Business investments in oil and gas in Canada have declined by 52% since 2014: report

The Trudeau Liberals have overseen a massive decline in business investment in the extraction sector, which includes oil, gas, mining and quarrying, coinciding with a decline in living standards for Canadians.

Business investments in oil and gas in Canada have declined by 52% since 2014: report
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A new report has revealed the stunning decline of business investment in Canada's natural resource sector under Prime Minister Justin Trudeau. According to research from the Fraser Institute, when adjusted for inflation the nation's oil and gas sector has seen a decline of 52.1% since 2014.

The drop off is even more steep in the non-conventional oil extraction sector, which includes fracking and oilsands, where business investments have declined a massive 71.2% in the same timeframe.

A key factor behind the significant decline in business investment is regulations imposed by the Trudeau government on the extraction sector, says the report. The extraction sector, in addition to oil and gas, also includes mining and quarrying.

For the conventional oil and gas sector, investments fell from $46.6 billion in 2014 all the way to just $22.3 billion in 2022. In the non-conventional sector, investments declined from $37.3 billion in 2014 down to just $10.7 billion in 2022.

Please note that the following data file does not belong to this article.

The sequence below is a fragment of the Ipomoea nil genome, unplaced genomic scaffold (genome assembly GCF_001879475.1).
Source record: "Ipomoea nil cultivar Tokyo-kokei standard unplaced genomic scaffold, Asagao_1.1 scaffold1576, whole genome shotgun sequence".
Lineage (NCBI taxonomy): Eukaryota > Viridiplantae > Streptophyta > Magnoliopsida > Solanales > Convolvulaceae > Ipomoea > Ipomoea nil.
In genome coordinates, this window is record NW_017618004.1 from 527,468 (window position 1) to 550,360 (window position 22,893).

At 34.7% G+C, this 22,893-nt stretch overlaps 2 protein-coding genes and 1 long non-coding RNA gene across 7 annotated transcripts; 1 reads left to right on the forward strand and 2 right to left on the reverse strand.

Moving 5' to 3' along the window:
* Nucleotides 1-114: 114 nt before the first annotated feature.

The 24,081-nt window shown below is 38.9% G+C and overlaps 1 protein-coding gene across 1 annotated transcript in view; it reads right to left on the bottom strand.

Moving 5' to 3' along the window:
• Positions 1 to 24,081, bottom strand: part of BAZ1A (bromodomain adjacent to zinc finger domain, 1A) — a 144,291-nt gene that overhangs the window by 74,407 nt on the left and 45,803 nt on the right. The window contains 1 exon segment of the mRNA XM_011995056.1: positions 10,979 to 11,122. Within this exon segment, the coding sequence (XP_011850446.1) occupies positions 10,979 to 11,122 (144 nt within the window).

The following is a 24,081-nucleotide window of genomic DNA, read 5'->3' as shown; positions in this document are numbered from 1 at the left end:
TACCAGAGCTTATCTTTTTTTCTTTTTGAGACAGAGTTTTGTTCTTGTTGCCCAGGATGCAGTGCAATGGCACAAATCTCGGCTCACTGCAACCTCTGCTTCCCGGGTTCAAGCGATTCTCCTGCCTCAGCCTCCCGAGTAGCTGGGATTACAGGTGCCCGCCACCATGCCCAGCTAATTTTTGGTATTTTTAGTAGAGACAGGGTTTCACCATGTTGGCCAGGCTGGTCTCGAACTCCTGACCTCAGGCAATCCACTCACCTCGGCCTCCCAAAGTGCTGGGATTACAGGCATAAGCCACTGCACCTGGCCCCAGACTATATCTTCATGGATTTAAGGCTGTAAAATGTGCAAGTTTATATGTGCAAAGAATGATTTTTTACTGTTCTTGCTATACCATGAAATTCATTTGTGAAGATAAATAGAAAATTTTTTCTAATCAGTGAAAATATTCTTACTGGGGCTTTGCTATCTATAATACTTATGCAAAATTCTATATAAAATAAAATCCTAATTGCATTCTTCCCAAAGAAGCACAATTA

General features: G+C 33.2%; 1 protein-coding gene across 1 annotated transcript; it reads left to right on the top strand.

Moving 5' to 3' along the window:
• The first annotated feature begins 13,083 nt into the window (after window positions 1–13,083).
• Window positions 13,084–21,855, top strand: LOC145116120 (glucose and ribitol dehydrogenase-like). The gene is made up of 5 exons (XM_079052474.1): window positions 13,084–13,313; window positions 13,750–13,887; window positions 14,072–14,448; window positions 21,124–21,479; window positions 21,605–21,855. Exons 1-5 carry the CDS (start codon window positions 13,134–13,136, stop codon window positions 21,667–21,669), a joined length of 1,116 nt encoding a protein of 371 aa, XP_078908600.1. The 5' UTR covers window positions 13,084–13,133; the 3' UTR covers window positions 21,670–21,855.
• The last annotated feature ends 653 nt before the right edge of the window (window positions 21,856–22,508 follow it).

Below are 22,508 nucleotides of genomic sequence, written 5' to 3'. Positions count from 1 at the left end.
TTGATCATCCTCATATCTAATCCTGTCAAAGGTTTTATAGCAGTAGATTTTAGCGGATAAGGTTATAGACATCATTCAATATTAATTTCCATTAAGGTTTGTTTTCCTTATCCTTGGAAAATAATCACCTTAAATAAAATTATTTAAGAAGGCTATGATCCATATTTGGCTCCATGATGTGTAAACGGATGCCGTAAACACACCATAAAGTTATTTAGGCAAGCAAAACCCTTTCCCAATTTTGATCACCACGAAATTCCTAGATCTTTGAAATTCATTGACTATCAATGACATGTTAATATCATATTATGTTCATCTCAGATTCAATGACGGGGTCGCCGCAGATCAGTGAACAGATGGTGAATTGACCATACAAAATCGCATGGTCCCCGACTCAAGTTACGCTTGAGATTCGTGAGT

“As an example of such sentiment, in a 2017 speech Prime Minister Trudeau said it would take time to ‘phase out’ the oil sands, indicating
the long-term goal of the federal government to eliminate the fossil fuel industry,” the report states. “The prime minister’s comments were followed by a number of new regulations that directly or indirectly targeted the oil and gas sector.”

At the same time, Canada's stand of living has declined.

“On the world stage, Canada is one of the few advanced economies that has not recovered its pre-pandemic standard of living, measured by real gross domestic product per capita,” notes the Financial Post, citing how Canada's growth appeared impressive on the surface but was merely driven by a massive increase in immigration.

“Unfortunately, for Canadians, little turnaround in Canadian living standards appears to be on the horizon,” TD economist Marc Ercolao told the outlet last year.

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